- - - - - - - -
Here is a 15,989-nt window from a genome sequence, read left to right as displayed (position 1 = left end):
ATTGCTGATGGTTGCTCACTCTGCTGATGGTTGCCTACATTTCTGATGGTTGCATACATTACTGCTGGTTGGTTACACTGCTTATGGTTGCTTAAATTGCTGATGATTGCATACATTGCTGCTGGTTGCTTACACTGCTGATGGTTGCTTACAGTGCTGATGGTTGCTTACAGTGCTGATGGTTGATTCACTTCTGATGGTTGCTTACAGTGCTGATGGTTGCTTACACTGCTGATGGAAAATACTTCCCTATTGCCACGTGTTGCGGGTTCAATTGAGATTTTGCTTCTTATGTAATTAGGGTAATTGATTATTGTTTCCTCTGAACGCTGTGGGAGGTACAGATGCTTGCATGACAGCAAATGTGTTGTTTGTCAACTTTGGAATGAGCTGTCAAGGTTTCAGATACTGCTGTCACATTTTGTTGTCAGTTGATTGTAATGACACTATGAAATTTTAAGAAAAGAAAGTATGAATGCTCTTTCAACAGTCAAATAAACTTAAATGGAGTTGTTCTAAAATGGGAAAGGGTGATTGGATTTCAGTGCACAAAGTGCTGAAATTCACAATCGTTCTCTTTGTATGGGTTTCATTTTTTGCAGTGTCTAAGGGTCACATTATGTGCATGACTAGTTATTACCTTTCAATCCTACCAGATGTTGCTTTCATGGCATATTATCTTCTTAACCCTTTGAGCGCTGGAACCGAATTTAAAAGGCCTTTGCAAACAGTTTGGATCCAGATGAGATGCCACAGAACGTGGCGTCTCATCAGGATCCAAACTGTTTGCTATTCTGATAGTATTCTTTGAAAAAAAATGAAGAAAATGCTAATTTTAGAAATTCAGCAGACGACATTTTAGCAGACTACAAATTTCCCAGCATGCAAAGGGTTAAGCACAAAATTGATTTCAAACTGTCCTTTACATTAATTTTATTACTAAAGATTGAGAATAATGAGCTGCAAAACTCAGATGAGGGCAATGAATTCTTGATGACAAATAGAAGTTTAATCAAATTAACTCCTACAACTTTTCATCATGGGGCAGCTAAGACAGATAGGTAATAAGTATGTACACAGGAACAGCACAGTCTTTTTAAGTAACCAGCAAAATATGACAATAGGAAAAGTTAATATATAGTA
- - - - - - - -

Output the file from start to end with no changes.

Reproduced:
Here is a 15,989-nt window from a genome sequence, read left to right as displayed (position 1 = left end):
ATTGCTGATGGTTGCTCACTCTGCTGATGGTTGCCTACATTTCTGATGGTTGCATACATTACTGCTGGTTGGTTACACTGCTTATGGTTGCTTAAATTGCTGATGATTGCATACATTGCTGCTGGTTGCTTACACTGCTGATGGTTGCTTACAGTGCTGATGGTTGCTTACAGTGCTGATGGTTGATTCACTTCTGATGGTTGCTTACAGTGCTGATGGTTGCTTACACTGCTGATGGAAAATACTTCCCTATTGCCACGTGTTGCGGGTTCAATTGAGATTTTGCTTCTTATGTAATTAGGGTAATTGATTATTGTTTCCTCTGAACGCTGTGGGAGGTACAGATGCTTGCATGACAGCAAATGTGTTGTTTGTCAACTTTGGAATGAGCTGTCAAGGTTTCAGATACTGCTGTCACATTTTGTTGTCAGTTGATTGTAATGACACTATGAAATTTTAAGAAAAGAAAGTATGAATGCTCTTTCAACAGTCAAATAAACTTAAATGGAGTTGTTCTAAAATGGGAAAGGGTGATTGGATTTCAGTGCACAAAGTGCTGAAATTCACAATCGTTCTCTTTGTATGGGTTTCATTTTTTGCAGTGTCTAAGGGTCACATTATGTGCATGACTAGTTATTACCTTTCAATCCTACCAGATGTTGCTTTCATGGCATATTATCTTCTTAACCCTTTGAGCGCTGGAACCGAATTTAAAAGGCCTTTGCAAACAGTTTGGATCCAGATGAGATGCCACAGAACGTGGCGTCTCATCAGGATCCAAACTGTTTGCTATTCTGATAGTATTCTTTGAAAAAAAATGAAGAAAATGCTAATTTTAGAAATTCAGCAGACGACATTTTAGCAGACTACAAATTTCCCAGCATGCAAAGGGTTAAGCACAAAATTGATTTCAAACTGTCCTTTACATTAATTTTATTACTAAAGATTGAGAATAATGAGCTGCAAAACTCAGATGAGGGCAATGAATTCTTGATGACAAATAGAAGTTTAATCAAATTAACTCCTACAACTTTTCATCATGGGGCAGCTAAGACAGATAGGTAATAAGTATGTACACAGGAACAGCACAGTCTTTTTAAGTAACCAGCAAAATATGACAATAGGAAAAGTTAATATATAGTA